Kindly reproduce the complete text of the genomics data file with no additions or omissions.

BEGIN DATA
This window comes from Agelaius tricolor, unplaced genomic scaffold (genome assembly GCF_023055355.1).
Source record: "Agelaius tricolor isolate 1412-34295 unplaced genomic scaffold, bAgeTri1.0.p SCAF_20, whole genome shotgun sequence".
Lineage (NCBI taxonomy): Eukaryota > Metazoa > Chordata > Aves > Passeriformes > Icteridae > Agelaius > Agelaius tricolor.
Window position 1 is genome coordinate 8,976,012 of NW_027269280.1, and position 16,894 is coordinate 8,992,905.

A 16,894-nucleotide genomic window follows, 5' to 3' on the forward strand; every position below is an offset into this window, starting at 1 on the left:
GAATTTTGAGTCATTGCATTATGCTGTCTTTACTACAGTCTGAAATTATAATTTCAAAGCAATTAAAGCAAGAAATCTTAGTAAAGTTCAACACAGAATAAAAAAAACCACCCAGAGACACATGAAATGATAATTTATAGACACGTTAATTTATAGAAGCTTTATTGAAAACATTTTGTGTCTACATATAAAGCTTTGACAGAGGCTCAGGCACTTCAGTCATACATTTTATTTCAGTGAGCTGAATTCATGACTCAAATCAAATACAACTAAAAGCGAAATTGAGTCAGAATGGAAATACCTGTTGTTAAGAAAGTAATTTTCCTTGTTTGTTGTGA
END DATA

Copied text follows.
This window comes from Agelaius tricolor, unplaced genomic scaffold (genome assembly GCF_023055355.1).
Source record: "Agelaius tricolor isolate 1412-34295 unplaced genomic scaffold, bAgeTri1.0.p SCAF_20, whole genome shotgun sequence".
Lineage (NCBI taxonomy): Eukaryota > Metazoa > Chordata > Aves > Passeriformes > Icteridae > Agelaius > Agelaius tricolor.
Window position 1 is genome coordinate 8,976,012 of NW_027269280.1, and position 16,894 is coordinate 8,992,905.

A 16,894-nucleotide genomic window follows, 5' to 3' on the forward strand; every position below is an offset into this window, starting at 1 on the left:
GAATTTTGAGTCATTGCATTATGCTGTCTTTACTACAGTCTGAAATTATAATTTCAAAGCAATTAAAGCAAGAAATCTTAGTAAAGTTCAACACAGAATAAAAAAAACCACCCAGAGACACATGAAATGATAATTTATAGACACGTTAATTTATAGAAGCTTTATTGAAAACATTTTGTGTCTACATATAAAGCTTTGACAGAGGCTCAGGCACTTCAGTCATACATTTTATTTCAGTGAGCTGAATTCATGACTCAAATCAAATACAACTAAAAGCGAAATTGAGTCAGAATGGAAATACCTGTTGTTAAGAAAGTAATTTTCCTTGTTTGTTGTGA